17 African entrepreneurs have been awarded matching grants at the second African Diaspora Marketplace (ADM II). The grants are meant to fund innovative business plans and promote economic growth in seven countries in sub-Saharan and North Africa.
The grants will match ADM winners’ own funds to support growth of their businesses. According to the official press release, business plans were received from about 500 entrepreneurs who competed for investment grants for their business idea as part of the second African Diaspora Marketplace competition.
African Diaspora Marketplace was established in 2009 as a collaboration of the United States Agency for International Development (USAID), the Western Union Company and the Western Union Foundation.
It is a public-private initiative that harnesses the knowledge and resources of U.S.-based African Diaspora and other entrepreneurs to address economic opportunity by advancing the ability of small- and medium-sized enterprises (SMEs) in sub-Saharan Africa to obtain capital.
This year, 44 business proposals got to the final stage, each addressing specific high priority and high- impact sectors in Africa. The finalists proposed innovative plans in agribusiness, information and communications technology (ICT) and renewable energy.
The winning proposals include an agribusiness proposal for Kenya that is aimed at implementing sustainable “zero-waste” practices through the commercial production of High Efficiency Organic Fertilizer.
Another finalist wants to set up the first legal technology provider in Tunisia; others include an alternative power-generator utilizing agricultural waste in Liberia; and an online medical information delivery system in Nigeria.
According to the terms and conditions, each awardee can receive a total investment of up to $70,000, which includes up to $50,000 in matching cash grants and/or up to $20,000 in technical assistance.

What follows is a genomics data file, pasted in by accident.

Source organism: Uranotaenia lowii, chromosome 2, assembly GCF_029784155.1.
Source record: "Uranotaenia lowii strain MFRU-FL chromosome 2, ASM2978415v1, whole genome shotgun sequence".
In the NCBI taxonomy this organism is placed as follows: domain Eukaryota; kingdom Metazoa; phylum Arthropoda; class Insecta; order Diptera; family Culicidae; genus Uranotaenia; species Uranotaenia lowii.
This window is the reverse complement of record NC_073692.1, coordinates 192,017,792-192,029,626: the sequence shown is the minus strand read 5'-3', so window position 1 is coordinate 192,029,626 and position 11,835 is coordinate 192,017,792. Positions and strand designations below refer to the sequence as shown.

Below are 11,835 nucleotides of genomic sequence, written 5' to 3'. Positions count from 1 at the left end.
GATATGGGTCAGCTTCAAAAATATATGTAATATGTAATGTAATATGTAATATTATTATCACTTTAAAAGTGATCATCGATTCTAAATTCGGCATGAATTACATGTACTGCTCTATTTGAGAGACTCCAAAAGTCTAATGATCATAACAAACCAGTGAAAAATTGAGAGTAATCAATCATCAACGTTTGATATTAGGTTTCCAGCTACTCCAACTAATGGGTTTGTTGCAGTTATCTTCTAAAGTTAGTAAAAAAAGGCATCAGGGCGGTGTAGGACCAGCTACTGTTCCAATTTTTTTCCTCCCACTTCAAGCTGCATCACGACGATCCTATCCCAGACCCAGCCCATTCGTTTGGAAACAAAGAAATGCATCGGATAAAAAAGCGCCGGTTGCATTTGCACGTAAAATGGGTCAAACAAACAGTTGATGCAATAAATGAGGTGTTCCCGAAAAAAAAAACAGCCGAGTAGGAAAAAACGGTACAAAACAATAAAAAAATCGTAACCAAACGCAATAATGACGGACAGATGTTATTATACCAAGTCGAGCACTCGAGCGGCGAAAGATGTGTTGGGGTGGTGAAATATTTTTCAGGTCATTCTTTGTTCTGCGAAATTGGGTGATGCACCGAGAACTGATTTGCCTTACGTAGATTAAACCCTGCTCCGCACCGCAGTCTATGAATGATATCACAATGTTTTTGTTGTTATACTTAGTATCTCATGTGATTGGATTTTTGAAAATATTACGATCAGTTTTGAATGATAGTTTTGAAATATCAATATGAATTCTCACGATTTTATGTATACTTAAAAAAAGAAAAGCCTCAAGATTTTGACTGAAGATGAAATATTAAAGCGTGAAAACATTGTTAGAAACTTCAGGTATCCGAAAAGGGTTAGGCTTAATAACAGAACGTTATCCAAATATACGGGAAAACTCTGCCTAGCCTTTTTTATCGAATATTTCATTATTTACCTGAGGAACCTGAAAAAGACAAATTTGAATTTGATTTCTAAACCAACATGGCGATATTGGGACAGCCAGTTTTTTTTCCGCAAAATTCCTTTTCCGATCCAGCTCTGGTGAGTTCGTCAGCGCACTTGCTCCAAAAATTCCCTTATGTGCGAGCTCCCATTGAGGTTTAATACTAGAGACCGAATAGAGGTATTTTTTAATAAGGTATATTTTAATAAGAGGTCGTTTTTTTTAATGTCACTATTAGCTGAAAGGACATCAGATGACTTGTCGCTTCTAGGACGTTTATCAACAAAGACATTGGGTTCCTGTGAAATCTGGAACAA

The second African Diaspora Marketplace competition is supported and funded by USAID, the Western Union Company, and the Western Union Foundation.
Other contributing partners include Ecobank, African Capacity Building Foundation (ACBF), George Washington University Center for International Business Education and Research, the Tony Elumelu Foundation, the U.S. Department of State and Irv Barr Management.
The goal of the competition is to showcase US-based entrepreneurs with promising and innovative ideas for businesses that can create employment and strengthen trade in emerging markets in sub-Saharan Africa.
While commenting on Western Union’s participation in this year’s edition, Aida Diarra, regional vice president for North, Central and East Africa, the Western Union Company said: “At Western Union, we have the privilege of witnessing how diaspora communities are fostering positive change in their home countries every single day.”
Aida Diarra described the African Diaspora Marketplace as “an incredibly powerful example of our efforts. Through our support of ADM II, and other programs around the world, Western Union magnifies this good work, helping to drive financial access and economic opportunity in developed and developing countries.”
The representative of USAID – the agency’s administrator, Rajiv Shah is optimistic about African Diaspora marketplace which he believes will strengthen and help satisfy demand for locally-produced products and services.
“These businesses will buy, sell and hire from within the communities they serve, putting money into the local economy, building local capacity and fueling broad-based economic development,” he said.
Tony Elumelu Foundation was represented at the awards ceremony by its founder, Tony O. Elumelu. He affirmed the importance of Diaspora participation in Africa’s ongoing economic transformation.
According to him, Africans in Diaspora need to team up with Africans in Africa and work together. “We need all possible human assets,” he concluded.
The second edition of African Diaspora Marketplace incorporates key lessons from the first African Diaspora Marketplace. This year, small business investment funds and technical assistance mentors were invited to participate in the effort.
The winning projects will be monitored for a period of 24 months and grants will be paid based on milestones identified in the winner’s proposal.